- What other names is Peanut Oil known by?
- What is Peanut Oil?
- How does Peanut Oil work?
- Are there safety concerns?
- Dosing considerations for Peanut Oil.
Peanut oil is used to lower cholesterol and prevent heart disease. It is also used to decrease appetite as an aid to weight loss. Some people use it to help prevent cancer.
Peanut oil is sometimes applied directly to the skin for arthritis and joint pain, dry skin, eczema, scalp crusting and scaling without hair loss, and other skin disorders that cause scaling.
Rectally, peanut oil is used in ointments and medicinal oils for treating constipation.
Pharmaceutical companies use peanut oil in various products they prepare for internal and external use.
In manufacturing, peanut oil is used in skin care products and baby care products.
Sometimes the less expensive soya oil is added to peanut oil.
Insufficient Evidence to Rate Effectiveness for...
- Lowering cholesterol.
- Preventing heart disease.
- Preventing cancer.
- Decreasing appetite for weight loss.
- Constipation, when applied to the rectum.
- Arthritis and joint pain, when applied to the skin.
- Scalp crusting and scaling, when applied to the skin.
- Dry skin and other skin problems, when applied to the skin.
- Other conditions.
heart disease and lower cholesterol. However, in animal studies, peanut oil has been shown to clog arteries, and this would increase the risk for heart disease.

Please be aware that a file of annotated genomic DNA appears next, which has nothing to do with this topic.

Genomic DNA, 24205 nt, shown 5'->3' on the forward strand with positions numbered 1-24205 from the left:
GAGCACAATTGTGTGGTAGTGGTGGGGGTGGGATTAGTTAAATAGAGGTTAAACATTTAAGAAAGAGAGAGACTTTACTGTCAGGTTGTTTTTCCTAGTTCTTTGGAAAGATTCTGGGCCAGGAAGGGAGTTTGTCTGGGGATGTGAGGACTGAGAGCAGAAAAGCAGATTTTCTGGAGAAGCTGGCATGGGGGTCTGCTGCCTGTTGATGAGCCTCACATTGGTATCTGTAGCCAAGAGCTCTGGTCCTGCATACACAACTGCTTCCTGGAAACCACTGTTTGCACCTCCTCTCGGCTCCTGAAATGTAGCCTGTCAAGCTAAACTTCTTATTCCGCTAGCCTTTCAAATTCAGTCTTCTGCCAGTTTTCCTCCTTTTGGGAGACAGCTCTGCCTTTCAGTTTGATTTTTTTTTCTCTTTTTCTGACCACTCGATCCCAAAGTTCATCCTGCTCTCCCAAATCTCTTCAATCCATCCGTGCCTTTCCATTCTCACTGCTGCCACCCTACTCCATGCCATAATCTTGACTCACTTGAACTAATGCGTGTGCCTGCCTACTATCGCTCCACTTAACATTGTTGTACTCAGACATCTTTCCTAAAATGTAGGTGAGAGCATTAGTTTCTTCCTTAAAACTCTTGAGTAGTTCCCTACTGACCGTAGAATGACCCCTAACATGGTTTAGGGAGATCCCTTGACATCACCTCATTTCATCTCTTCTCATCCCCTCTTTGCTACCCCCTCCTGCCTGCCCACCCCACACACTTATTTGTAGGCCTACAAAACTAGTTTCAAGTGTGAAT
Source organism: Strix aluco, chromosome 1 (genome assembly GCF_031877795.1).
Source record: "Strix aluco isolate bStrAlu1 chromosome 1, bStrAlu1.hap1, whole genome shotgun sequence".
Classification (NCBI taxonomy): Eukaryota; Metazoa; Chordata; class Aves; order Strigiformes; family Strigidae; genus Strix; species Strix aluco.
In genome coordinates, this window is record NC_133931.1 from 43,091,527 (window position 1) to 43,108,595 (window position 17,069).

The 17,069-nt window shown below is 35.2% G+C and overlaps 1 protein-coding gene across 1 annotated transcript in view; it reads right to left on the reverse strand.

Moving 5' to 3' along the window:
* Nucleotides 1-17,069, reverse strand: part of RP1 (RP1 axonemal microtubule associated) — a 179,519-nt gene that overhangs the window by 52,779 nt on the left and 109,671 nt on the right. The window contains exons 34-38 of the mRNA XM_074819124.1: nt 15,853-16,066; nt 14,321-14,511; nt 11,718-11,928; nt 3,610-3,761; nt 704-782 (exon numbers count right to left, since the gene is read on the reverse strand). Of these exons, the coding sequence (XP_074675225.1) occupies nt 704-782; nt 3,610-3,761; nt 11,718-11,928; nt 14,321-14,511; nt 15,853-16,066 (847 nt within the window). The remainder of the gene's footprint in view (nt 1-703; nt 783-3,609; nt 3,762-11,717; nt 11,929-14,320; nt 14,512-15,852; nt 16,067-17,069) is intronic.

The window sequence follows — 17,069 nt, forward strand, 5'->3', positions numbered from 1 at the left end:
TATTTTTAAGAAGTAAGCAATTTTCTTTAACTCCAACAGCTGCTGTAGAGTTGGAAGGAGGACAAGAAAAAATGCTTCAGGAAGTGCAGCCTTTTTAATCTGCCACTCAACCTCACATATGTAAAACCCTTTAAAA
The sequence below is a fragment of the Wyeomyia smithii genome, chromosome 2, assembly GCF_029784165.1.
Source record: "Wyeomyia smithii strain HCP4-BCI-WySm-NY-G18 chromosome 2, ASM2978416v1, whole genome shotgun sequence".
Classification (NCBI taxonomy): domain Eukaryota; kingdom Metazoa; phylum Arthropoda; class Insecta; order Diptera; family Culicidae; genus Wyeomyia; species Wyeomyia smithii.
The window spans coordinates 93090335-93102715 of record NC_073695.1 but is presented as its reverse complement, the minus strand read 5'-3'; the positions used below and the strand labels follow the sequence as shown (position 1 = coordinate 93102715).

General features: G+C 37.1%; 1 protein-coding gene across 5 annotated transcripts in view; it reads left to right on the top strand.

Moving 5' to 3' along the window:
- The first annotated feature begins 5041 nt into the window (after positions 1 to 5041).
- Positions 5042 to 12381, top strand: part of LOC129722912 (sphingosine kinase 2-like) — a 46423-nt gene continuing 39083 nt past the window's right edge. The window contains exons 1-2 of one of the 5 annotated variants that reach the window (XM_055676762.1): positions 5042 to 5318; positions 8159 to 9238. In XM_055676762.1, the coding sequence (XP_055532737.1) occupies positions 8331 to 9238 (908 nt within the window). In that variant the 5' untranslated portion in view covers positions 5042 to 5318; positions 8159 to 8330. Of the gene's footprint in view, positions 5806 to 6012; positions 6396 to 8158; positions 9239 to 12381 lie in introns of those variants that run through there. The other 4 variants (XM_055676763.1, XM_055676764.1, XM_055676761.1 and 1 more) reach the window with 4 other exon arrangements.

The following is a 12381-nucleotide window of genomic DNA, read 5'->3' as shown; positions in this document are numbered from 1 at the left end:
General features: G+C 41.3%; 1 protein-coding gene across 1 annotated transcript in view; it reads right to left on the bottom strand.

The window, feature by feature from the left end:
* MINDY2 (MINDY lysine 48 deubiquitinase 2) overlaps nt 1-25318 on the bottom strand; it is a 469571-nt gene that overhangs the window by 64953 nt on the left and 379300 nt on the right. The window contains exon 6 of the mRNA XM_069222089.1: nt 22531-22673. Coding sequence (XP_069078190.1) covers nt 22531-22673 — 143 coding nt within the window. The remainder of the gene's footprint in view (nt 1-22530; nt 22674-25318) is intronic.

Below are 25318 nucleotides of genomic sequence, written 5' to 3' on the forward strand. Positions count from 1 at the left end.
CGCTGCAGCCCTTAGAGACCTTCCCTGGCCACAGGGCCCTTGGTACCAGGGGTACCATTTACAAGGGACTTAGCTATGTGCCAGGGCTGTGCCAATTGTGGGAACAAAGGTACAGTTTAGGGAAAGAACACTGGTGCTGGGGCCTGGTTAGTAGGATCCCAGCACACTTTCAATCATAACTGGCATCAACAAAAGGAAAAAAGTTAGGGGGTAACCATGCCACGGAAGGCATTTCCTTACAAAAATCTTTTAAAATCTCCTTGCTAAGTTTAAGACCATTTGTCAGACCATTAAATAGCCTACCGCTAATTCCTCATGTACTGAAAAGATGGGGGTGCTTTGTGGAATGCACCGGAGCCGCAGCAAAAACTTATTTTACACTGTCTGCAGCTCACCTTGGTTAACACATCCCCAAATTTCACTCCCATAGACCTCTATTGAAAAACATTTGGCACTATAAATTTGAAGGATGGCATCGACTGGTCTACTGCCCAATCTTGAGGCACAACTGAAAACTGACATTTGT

Special Precautions & Warnings:Pregnancy and breast-feeding: Peanut oil is safe in amounts found in food, but there's not enough information to know if it's safe in the larger amounts that are used as medicine. Stick to normal food amounts if you are pregnant or breast-feeding.
Allergy to peanuts, soybeans, and related plants: Peanut oil can cause serious allergic reactions in people who are allergic to peanuts, soybeans, and other members of the Fabaceae plant family.
Natural Medicines Comprehensive Database rates effectiveness based on scientific evidence according to the following scale: Effective, Likely Effective, Possibly Effective, Possibly Ineffective, Likely Ineffective, and Insufficient Evidence to Rate (detailed description of each of the ratings).
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